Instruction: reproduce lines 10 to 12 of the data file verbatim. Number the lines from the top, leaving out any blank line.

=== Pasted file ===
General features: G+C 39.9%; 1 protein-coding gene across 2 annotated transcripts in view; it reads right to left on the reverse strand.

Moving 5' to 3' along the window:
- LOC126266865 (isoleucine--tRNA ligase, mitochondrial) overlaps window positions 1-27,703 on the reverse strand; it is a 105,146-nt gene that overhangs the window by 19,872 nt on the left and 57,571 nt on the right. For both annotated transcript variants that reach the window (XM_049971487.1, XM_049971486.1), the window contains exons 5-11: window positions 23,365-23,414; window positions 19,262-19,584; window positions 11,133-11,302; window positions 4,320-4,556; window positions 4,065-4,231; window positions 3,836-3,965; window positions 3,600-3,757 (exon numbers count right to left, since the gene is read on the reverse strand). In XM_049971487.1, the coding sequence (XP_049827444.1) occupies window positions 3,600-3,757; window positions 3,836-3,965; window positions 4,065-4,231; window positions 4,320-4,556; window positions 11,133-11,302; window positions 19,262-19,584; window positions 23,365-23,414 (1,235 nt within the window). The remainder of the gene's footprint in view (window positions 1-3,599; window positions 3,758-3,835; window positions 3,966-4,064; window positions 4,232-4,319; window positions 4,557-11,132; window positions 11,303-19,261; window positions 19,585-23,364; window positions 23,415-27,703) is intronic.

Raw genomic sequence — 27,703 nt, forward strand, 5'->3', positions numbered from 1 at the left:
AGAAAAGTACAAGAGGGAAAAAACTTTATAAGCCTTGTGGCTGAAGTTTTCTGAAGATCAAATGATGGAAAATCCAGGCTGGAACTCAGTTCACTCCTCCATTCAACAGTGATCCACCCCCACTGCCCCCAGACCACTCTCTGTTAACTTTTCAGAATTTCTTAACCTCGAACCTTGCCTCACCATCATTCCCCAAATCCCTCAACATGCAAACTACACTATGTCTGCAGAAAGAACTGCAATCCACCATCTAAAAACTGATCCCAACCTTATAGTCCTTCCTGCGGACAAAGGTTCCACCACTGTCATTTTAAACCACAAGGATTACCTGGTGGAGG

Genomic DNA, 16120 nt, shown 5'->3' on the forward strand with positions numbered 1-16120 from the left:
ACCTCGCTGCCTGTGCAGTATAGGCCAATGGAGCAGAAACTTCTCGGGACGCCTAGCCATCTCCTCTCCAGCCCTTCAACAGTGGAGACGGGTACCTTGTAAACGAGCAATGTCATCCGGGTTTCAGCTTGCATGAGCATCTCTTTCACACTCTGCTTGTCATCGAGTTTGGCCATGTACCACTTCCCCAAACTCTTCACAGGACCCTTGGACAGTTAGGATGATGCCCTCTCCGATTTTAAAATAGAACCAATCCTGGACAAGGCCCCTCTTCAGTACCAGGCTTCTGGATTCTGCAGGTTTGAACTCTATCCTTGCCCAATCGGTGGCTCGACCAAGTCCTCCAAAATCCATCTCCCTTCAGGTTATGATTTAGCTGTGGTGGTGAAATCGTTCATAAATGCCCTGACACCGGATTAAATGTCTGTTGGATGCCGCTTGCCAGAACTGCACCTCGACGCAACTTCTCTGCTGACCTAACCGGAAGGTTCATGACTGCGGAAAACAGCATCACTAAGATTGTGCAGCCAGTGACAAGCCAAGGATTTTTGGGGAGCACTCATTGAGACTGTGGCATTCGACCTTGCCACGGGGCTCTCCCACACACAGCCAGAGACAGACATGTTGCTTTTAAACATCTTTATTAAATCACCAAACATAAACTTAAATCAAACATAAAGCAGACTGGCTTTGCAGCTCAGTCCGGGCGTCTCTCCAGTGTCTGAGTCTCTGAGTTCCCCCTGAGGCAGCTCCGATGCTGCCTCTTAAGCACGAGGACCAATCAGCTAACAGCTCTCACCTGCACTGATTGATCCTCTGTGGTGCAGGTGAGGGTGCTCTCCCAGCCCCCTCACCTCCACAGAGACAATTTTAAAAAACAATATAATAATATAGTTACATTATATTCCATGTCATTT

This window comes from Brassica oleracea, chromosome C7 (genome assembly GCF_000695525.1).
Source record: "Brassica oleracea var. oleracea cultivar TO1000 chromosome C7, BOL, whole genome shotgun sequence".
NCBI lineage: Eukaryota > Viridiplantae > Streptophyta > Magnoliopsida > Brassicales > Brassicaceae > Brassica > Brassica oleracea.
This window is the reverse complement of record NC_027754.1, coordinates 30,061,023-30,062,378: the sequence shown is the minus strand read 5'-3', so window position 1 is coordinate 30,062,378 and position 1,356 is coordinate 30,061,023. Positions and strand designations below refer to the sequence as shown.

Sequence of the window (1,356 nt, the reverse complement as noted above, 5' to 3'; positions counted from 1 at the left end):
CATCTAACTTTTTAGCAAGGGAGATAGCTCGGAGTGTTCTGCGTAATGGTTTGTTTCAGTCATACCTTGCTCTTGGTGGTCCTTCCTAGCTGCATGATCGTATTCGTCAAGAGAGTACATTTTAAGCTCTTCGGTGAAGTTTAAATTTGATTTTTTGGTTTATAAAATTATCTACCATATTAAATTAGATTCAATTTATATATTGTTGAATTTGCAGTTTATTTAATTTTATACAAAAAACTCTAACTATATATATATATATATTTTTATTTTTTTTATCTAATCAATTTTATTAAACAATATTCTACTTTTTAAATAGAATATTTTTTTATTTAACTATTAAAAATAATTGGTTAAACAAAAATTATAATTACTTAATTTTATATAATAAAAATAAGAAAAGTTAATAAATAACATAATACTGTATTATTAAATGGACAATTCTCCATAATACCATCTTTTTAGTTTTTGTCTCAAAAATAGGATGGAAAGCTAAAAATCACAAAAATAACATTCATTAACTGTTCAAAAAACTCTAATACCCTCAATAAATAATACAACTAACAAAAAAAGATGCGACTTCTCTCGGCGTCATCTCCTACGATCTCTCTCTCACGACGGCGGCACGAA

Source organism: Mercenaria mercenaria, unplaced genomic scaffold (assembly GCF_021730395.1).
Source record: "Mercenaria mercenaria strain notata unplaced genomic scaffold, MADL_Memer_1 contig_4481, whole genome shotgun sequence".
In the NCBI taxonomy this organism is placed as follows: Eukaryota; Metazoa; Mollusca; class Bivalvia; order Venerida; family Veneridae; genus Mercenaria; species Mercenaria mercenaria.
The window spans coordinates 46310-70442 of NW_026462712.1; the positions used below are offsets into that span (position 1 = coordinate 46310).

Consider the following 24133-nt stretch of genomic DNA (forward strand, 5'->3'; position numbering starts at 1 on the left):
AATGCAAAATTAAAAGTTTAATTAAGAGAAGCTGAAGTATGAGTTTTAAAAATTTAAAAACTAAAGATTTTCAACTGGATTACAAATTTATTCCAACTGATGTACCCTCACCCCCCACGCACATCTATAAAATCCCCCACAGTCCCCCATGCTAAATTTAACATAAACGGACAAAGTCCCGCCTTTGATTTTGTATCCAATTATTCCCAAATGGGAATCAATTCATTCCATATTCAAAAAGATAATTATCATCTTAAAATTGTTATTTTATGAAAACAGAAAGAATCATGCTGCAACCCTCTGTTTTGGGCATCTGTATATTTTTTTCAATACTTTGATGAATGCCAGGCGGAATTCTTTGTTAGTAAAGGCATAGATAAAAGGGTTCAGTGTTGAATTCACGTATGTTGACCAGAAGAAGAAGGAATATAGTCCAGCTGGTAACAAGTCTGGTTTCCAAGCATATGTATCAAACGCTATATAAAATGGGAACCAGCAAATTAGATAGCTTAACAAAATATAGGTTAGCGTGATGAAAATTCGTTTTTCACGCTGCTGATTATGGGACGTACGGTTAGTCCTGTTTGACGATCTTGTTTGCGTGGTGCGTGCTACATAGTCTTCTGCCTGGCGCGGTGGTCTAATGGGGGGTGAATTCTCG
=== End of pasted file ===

NCBI lineage: Eukaryota > Viridiplantae > Streptophyta > Magnoliopsida > Brassicales > Brassicaceae > Brassica > Brassica oleracea.
This window is the reverse complement of record NC_027754.1, coordinates 30,061,023-30,062,378: the sequence shown is the minus strand read 5'-3', so window position 1 is coordinate 30,062,378 and position 1,356 is coordinate 30,061,023. Positions and strand designations below refer to the sequence as shown.

Sequence of the window (1,356 nt, the reverse complement as noted above, 5' to 3'; positions counted from 1 at the left end):